ASHGABAT, Turkmenistan (AP) — The leaders of Afghanistan and Pakistan were in the capital of gas–rich Turkmenistan Saturday to push forward on ambitions to build a pipeline across their countries.
The pipeline, which would terminate in India, would bring huge amounts of gas to underdeveloped regions and could earn impoverished Afghanistan hundreds of millions of dollars in transit fees. But it would cross both Taliban–intensive stretches of Afghanistan and parts of Pakistan's unruly tribal areas.
The leaders, along with Turkmenistan's president and India's oil minister are expected to sign a document expressing support for the project. The next step would likely be to seek proposals and bids from energy companies.
Efforts to get the pipeline — called TAPI after the countries involved — under way have intensified in recent months as Afghanistan seeks ways to kick–start its economy, while Pakistan and India explore how to slake their energy thirst.
The project has also won vocal support from the United States, which is strongly opposed to India and Pakistan drawing supplies from Iran through another proposed gas pipeline.
Turkmenistan, which is believed to hold the world's fourth–largest gas reserves, is eager to find new markets for its potentially gargantuan energy exports amid flagging interest from Russia, its traditional client.
Plans to build a pipeline transporting the former Soviet nation's gas to Western Europe to date remain hazy ambitions.
The visit by Afghanistan's President Hamid Karzai and Pakistani President Asif Ali Zardari comes after months of technical consultations. India is expected be represented at Saturday's signing by petroleum minister Murli Deora.
The TAPI pipeline would stretch some 1,700 kilometers (1,050 miles) from Turkmenistan's Dovletabad field to the Indian township of Fazilka, just over the border with Pakistan. Its cost is estimated at about $8 billion.
Sections of the pipeline's intended path — across deep Taliban country in Afghanistan's Kandahar Province and then into Pakistan's restive tribal areas. That raises concern among experts about its near–term feasibility.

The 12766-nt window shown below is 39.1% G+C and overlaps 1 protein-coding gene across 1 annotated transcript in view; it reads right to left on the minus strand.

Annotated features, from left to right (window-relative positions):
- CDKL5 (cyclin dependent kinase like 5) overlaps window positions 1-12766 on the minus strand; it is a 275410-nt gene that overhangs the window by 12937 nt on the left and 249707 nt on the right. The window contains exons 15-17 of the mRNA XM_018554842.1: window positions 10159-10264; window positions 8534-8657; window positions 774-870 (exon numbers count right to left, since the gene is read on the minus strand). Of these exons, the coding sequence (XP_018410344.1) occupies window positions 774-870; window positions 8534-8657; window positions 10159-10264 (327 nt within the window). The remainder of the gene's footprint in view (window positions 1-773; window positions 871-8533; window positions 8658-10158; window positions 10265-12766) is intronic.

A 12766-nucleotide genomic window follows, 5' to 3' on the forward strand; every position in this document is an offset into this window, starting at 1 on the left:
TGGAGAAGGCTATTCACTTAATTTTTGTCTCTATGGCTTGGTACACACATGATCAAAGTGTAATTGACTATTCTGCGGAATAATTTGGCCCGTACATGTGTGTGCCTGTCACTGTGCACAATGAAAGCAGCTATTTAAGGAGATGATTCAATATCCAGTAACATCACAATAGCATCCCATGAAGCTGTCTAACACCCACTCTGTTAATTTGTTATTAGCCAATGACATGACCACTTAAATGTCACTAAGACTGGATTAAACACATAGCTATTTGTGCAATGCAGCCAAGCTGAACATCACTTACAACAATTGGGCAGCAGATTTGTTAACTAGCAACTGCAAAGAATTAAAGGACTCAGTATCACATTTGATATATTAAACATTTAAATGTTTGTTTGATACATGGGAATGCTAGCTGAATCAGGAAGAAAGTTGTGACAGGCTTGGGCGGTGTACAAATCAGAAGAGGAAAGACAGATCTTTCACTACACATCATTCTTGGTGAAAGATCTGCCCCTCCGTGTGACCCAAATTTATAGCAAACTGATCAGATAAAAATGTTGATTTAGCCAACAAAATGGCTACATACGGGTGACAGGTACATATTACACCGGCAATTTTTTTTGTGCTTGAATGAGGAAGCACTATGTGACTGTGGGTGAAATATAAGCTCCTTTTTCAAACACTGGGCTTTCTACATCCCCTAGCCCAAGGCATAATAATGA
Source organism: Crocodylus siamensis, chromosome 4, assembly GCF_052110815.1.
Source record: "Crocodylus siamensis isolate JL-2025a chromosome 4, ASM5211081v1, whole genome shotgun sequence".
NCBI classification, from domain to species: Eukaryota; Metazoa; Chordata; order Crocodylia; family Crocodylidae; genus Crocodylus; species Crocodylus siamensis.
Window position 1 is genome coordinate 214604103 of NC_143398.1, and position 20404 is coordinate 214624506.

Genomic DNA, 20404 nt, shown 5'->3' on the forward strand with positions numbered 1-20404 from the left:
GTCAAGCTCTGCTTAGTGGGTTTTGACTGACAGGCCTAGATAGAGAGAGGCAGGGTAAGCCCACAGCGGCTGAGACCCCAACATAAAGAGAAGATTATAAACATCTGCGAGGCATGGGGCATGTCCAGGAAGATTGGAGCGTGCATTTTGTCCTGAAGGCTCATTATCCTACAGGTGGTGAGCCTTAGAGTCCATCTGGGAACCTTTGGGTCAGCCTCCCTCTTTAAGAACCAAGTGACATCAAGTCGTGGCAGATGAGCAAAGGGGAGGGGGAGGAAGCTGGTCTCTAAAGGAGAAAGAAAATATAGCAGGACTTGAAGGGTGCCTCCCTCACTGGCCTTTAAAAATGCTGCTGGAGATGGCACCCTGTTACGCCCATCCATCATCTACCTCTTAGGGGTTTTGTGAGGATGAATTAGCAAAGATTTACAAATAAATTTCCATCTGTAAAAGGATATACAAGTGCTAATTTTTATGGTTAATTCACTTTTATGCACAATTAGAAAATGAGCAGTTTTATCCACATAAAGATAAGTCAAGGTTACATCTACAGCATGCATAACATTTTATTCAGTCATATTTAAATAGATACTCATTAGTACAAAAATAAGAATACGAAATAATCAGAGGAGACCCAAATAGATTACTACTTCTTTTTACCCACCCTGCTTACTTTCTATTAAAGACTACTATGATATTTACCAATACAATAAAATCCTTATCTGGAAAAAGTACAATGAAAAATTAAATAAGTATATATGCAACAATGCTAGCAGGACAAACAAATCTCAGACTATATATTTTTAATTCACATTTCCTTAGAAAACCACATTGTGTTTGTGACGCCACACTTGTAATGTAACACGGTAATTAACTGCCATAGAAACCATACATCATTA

"The issue is not only security in the sense that you can't actually guarantee the safety of the pipeline, but actual construction is going to be difficult as well," said Maria Kuusisto, an Asia analyst at Eurasia Group.
With the capacity to deliver more than 30 billion cubic meters of gas annually, TAPI would come as welcome relief for energy–parched nations along the route.
According to a preliminary breakdown, India and Pakistan would each stand to receive around 38 million cubic meters of gas out of the 90 million cubic meters shipped daily. Afghanistan would get the remainder.
Attempts to build a pipeline through Afghanistan date back to the mid–1990s, when the U.S.–led consortium Unocal was locked in fierce competition with Argentina's Bridas to win a deal to construct and run the route.
But as the Taliban gained control of Afghanistan, those ambitions were shelved and remained so during the next decade's war.
Turkmen President Gurbanguli Berdymukhamedov has vigorously trumpeted TAPI, which presents an opportunity for to kburnish Turkmenistan's credentials as a bulwark of stability in the region.
Turkmen officials estimate that construction of the pipeline could generate around 12,000 jobs in Afghanistan and earn it several hundred millions dollars annually in transit fees.
Turkmenistan has sought to broaden its client base after Russia sharply cut back its imports from the Central Asian nation.
A 1,800–kilometer (1,080–mile) pipeline to China began pumping natural gas late last year.
Leonard contributed to this report from Almaty, Kazakhstan.